As far as Chinese contemporary art is concerned, a collector once laughingly told me that Chinese artists had discovered that the key to financial success was to make art which is “political.” Not an approach alien to the professional writer who understands full well that controversy sells, but here made more acute by the Western preoccupation with China’s political woes almost to the exclusion of all else (anyone read any non-political Chinese literature lately?).
The 2012 Nobel Literature prize winner, Mo Yan, presents us with the opposite side of the coin. The disgust with which some Western-based China watchers and dissidents greeted his elevation to the ranks of the literary “elite” was largely based on his poor politics and only secondarily his lack of literary merit. In short, he is perceived in some parts to be a party boot licker or at best a literary coward without a strong inclination to be exiled and imprisoned like a latter day Aleksandr Solzhenitsyn or, more precisely, the Nobel Peace laureate, Liu Xiaobo. Mo Yan’s novels are in fact frequently political but not in the way favored by Western journalists and academics. He is, in fact, the wrong kind of Chinese novelist.
A Chinese Life is a bit late to the party and passed with minimal notice in the year of its publication. Its contents would appear to be of a piece with the literature and movies which have inundated the West since the opening of the Chinese market. As a comic, it is solidly mediocre, the kind of “worthy” book some would point to if questioned concerning the suitability of comics for adults. It does gain some gravitas from its roots in autobiography but, as always, the failure here lies in the lack of narrative imagination and literary beauty—as history, it is far too shallow; as a work of literature, plodding and unemotive. It was, in short, an absolute chore to get through and ranks as one of the worst things I’ve encountered concerning China’s late 20th century history. The fault lies largely with Ôtié who fails to sculpt Li’s story into an engaging whole. All that remains is Li’s frequently interesting draftsmanship; he is a good artist undone by a poor storyteller.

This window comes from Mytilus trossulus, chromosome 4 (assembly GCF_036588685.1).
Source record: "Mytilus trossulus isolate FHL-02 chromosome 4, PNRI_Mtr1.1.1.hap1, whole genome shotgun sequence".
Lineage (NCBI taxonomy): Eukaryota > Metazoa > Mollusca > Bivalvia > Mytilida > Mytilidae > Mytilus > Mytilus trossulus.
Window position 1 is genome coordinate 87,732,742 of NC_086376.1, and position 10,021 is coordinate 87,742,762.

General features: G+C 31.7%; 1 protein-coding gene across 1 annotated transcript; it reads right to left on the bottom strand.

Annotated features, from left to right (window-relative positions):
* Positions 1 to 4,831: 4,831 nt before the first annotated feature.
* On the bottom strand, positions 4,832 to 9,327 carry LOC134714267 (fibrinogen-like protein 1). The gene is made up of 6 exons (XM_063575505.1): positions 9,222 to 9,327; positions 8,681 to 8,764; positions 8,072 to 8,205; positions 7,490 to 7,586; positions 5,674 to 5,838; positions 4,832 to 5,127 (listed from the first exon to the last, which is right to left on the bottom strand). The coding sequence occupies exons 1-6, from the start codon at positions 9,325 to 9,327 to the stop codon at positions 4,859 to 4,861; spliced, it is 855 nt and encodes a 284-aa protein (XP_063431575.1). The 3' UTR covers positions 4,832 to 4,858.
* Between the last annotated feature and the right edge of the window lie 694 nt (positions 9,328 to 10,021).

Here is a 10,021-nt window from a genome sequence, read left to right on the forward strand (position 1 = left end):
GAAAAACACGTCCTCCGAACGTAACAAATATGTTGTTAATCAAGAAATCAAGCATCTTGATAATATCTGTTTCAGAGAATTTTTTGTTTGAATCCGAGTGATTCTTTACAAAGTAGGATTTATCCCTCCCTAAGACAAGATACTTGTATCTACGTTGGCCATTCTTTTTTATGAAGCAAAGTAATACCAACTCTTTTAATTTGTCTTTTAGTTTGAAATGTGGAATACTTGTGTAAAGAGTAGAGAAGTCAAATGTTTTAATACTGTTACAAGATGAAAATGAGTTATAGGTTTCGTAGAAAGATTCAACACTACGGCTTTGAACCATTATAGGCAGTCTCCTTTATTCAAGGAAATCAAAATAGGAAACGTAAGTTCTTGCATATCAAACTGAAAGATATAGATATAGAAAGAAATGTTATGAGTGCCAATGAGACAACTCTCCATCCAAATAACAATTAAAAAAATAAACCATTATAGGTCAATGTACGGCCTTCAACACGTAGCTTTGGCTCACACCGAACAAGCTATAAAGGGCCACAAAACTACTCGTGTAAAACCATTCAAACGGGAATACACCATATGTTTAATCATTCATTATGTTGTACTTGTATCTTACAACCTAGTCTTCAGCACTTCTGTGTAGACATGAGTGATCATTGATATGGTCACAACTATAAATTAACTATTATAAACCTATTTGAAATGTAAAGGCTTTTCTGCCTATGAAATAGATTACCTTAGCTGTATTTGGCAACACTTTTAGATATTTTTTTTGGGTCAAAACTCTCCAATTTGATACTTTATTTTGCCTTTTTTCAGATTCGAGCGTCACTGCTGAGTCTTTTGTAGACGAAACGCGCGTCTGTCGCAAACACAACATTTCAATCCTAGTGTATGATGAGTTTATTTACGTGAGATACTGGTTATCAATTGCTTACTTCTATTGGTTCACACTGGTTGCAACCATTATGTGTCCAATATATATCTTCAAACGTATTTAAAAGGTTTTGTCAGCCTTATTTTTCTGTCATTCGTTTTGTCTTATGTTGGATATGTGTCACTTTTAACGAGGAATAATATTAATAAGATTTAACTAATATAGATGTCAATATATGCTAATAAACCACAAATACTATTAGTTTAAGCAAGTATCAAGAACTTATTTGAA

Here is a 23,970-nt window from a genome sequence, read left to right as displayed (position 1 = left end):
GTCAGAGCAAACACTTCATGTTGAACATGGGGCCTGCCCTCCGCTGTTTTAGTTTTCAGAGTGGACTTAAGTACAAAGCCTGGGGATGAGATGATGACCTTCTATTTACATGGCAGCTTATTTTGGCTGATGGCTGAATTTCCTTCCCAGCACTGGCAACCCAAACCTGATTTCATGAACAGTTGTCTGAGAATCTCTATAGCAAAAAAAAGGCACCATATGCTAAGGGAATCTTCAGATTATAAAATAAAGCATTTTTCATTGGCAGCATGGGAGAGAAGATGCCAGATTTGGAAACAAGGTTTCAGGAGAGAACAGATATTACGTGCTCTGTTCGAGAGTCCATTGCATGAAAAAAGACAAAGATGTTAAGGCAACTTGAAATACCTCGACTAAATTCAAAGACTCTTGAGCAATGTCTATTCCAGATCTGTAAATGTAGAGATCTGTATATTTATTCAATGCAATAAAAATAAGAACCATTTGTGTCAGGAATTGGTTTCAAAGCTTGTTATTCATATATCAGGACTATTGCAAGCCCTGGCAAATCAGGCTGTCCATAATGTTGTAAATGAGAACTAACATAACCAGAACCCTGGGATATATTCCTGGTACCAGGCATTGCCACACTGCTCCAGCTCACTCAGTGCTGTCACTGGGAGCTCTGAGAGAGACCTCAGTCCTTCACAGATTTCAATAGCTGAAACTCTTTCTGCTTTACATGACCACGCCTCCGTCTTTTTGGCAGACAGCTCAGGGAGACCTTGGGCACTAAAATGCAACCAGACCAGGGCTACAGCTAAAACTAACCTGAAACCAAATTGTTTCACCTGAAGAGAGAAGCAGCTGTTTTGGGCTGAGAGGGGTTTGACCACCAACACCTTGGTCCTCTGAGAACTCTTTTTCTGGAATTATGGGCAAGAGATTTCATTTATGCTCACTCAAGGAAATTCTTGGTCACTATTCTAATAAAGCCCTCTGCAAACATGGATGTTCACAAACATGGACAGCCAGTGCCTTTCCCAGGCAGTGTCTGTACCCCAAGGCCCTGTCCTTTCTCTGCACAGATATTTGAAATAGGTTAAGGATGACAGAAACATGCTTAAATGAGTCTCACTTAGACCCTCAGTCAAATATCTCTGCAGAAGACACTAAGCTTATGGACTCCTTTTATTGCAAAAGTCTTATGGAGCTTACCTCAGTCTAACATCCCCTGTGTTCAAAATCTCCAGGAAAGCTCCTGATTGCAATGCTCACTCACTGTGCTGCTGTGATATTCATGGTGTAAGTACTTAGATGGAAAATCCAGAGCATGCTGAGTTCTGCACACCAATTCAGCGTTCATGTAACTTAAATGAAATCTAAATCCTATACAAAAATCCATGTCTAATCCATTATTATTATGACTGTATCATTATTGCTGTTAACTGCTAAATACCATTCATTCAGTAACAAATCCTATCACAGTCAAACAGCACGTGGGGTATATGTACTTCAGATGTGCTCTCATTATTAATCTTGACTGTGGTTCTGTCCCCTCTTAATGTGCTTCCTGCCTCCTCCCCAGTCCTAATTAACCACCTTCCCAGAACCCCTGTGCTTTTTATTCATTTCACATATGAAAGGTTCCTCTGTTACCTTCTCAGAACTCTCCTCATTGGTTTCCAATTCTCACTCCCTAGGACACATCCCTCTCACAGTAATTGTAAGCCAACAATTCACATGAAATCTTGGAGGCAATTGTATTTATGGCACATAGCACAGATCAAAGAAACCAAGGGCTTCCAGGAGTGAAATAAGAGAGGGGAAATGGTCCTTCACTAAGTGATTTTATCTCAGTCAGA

If a reviewer like Rob Clough is made to wonder whether A Chinese Life is propaganda, it is simply the result of the largely unexamined and uninterrogated life which fills these pages—an approach which informs not only the third and final book of A Chinese Life (the one concerning modern China) but, for all intents and purposes, its entire length. If there is one exception to this rule, it would be Li’s thoughts on the “6/4” incident.
A Chinese Life_0001
A Chinese Life_0002
So what made me borrow and read this book? Well, it was this snippet from a review by Rob Clough:
“The whole philosophy of the book is very much “the past is the past”…we once again go back to the Deng doctrine of “Development is our first priority”. As Li describes it, it’s the only priority.
This leads to an interstitial scene where Li and Otie argue about how best to present his view on the Tiananmen Square protests of 1989. Otie stresses to him the importance of this event to Western readers, and Li is resistant, because he said that he wasn’t anywhere near Beijing, only listened to the reports on the radio and has no idea what actually happened. Because he “didn’t personally suffer”, it wasn’t something that was really part of his story like the Cultural Revolution, Great Leap Forward…He notes that while he understands that lives were lost and people suffered, he considered the event within the context of Chinese history. Essentially, he was tired of China being a whipping boy for foreign interests and invaders. He was tired of instability. He was tired of being behind the industrialized nations of the world. The most salient quote is “China needs order and stability. The rest is secondary.” The past is the past. Development is the first priority.
It’s a statement that makes a degree of sense within the context of a countryman who suffered during the prior youth revolution (indeed, some women in his story fear the events of the protests as the potential return of the Red Guard)…It is disappointing, however, to see an intelligent man like Li who fancies himself a moralist in rooting out corruption to simply toss aside human rights and freedoms as expendable when the corporate well-being of China is involved. It is a kind of moral compartmentalization that reeks of hypocrisy, the same kind of hypocrisy he faced (and was part of) during the Cultural Revolution. It values dogma (or progress) over humanity.” [emphasis mine]